So when these challenges to our view of God are raised, as they always will be, we need to constantly ask ourselves, in what image of God is my faith based? When that question comes do not think about God an abstract being apart from us who watches our suffering from afar, but think about Jesus, God with us, suffering, dying and rising again for us and think about God the Holy Spirit who motivates us to love others in their suffering and who can enthuse us to lift our eyes beyond our own suffering to the joys of the kingdom of heaven.
“Though I walk through the valley of the shadow of death I will fear no evil, for you are with me; your rod and your staff they comfort me.”
Now this has been a long sermon and, in many ways, a difficult sermon. So I am going to end with a joke:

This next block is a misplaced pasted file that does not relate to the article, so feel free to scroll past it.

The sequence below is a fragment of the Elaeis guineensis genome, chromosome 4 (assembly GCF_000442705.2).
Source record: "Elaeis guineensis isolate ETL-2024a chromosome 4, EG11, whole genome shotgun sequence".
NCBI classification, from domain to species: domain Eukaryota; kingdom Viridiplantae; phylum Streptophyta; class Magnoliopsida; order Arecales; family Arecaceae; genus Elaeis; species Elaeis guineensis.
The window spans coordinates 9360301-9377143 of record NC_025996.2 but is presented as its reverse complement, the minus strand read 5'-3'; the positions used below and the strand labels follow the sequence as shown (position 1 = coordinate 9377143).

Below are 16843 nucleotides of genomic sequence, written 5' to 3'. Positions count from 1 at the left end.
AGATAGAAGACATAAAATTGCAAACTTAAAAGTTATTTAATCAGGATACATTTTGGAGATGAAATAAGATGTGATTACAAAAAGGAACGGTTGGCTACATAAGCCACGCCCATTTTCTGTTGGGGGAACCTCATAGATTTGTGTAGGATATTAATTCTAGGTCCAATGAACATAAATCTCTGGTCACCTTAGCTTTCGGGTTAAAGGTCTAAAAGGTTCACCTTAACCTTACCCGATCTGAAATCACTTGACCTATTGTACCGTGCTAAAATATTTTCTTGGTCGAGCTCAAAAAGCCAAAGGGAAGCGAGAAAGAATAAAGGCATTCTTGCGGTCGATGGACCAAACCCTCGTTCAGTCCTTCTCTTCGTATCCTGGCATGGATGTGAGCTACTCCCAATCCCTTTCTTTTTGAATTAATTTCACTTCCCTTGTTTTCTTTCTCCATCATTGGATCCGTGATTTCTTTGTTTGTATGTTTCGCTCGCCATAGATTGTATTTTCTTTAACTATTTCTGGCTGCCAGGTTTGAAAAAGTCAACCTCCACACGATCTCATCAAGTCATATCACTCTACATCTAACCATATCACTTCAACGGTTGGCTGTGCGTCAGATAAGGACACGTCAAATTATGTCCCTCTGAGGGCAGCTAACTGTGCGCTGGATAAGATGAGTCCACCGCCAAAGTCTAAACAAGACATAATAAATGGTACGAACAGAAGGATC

“A Vicar went to the dentist for a new set of false teeth. The first Sunday after he got his new teeth, he could only preach for eight minutes.
The second Sunday, he could only talk for ten minutes. The following Sunday, he got up and spoke for 2 hours and 48 minutes.
The congregation had to mob him to get him down from the pulpit and they asked him what happened.
The Vicar explained the first Sunday his gums hurt so badly he couldn’t talk for more than 8 minutes. The second Sunday his gums hurt too much to talk for more than 10 minutes. But, the third Sunday, he put his Wife’s’ teeth in by mistake and he couldn’t shut up…”